Tea-leaves readers in El Paso note that Norma Chavez has been touting her committee appointments around town lately, which they interpret as a sign that she will run for reelection rather than for Eliot Shapleigh's now-vacant Senate seat. I have written about the Senate race previously, and other bloggers are all over the race, so I'll summarize the state of the race and move on to what I hope is a more interesting issue: (1) As badly as Chavez wants to run for the Senate, she has probably figured out she can't beat county attorney Jose Rodriguez, who has run countywide five times, all victoriously. (2) She already has two likely opponents for reelection, both to be reckoned with, so she needs to start defending her turf. (3) The unknown factor in her bid to hold onto her seat is whether the bad pub she received during the session will hurt her fabled ground game and put her reelection bid in jeopardy.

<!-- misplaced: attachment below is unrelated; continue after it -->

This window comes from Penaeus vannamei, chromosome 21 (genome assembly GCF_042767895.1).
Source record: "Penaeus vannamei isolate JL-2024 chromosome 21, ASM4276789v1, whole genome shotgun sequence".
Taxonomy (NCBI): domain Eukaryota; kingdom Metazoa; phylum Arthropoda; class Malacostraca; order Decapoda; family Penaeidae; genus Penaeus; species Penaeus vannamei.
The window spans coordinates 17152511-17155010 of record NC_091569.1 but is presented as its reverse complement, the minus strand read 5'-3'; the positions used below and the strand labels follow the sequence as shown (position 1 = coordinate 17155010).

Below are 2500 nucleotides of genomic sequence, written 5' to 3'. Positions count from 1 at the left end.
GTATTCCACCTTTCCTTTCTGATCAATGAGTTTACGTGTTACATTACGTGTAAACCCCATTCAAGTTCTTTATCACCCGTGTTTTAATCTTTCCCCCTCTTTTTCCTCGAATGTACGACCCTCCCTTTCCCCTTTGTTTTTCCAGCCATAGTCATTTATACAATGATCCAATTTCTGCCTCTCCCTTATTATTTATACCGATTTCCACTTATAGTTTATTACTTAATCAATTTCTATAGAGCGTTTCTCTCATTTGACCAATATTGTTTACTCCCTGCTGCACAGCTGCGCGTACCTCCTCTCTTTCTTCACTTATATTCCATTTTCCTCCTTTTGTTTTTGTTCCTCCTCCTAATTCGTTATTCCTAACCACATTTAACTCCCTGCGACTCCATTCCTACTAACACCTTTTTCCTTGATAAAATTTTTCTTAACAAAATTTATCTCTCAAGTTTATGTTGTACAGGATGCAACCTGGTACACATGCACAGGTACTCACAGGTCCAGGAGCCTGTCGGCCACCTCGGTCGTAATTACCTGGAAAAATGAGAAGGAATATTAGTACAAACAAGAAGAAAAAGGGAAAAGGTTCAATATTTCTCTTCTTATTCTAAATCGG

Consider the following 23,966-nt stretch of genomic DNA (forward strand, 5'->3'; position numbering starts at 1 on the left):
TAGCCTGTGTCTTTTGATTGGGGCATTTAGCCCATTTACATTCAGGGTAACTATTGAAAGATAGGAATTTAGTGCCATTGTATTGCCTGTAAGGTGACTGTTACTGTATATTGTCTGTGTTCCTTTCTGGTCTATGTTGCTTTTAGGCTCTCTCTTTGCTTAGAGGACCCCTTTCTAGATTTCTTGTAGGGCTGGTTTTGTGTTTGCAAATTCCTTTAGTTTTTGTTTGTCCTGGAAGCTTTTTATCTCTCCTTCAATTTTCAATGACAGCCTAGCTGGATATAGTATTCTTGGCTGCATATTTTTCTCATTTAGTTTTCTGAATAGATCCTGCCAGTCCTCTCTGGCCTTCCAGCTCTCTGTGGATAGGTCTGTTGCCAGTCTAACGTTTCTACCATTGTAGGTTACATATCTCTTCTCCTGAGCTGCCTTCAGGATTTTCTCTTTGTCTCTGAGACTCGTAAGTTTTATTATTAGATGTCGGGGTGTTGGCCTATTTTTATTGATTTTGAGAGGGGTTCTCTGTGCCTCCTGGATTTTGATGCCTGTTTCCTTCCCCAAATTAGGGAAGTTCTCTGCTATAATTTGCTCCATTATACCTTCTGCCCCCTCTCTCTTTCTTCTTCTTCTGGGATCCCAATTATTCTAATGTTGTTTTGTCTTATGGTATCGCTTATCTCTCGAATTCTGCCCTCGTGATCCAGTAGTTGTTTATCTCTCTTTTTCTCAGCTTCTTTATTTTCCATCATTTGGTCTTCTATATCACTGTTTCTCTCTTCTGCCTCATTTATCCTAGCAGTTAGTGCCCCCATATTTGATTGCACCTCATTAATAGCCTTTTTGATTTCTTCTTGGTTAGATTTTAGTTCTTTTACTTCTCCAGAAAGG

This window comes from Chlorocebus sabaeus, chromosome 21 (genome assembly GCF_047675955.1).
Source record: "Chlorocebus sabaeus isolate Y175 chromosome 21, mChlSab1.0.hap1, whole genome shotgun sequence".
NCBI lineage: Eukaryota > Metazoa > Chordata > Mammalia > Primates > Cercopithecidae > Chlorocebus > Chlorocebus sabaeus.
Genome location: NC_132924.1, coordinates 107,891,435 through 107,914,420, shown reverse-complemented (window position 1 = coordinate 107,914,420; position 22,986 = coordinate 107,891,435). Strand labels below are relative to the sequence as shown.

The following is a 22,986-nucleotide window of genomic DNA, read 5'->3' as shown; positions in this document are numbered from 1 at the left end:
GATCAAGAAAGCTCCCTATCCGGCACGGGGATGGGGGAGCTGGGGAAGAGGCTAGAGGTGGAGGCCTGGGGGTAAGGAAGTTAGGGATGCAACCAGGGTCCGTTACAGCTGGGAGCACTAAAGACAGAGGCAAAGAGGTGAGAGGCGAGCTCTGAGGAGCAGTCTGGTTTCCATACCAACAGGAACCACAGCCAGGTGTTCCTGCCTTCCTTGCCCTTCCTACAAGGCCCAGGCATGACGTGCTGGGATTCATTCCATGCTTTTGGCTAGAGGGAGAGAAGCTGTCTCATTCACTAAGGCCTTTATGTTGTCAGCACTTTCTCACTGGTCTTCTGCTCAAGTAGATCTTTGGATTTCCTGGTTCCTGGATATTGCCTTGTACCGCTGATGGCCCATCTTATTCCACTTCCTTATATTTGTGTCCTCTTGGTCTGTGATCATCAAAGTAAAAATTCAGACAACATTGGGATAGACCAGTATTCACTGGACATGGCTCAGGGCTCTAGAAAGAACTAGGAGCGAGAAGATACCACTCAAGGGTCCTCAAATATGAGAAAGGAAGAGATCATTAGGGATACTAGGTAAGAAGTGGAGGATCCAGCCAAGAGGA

Enough of that. Now, on to the interesting question: Just how certain can Chavez -- or any member -- be that the committee appointments he or she has now will be available in 2011? Straus had to make appointments on short notice under duress, and he got some of them very wrong. There are unfriendly chairs who have to be replaced. There are unfriendly members with appointments on good committees. Straus has to decide whether to put some of the Craddick crowd (Chisum, Phil King) back in the game as chairs, or at least let them out of the doghouse. And he may find that he cannot befriend Representative X without alienating Representative Y. Or, perhaps I should say, he cannot befriend Representative R without alienating Representative D. In short, how much will seniority count compared to party and loyalty?
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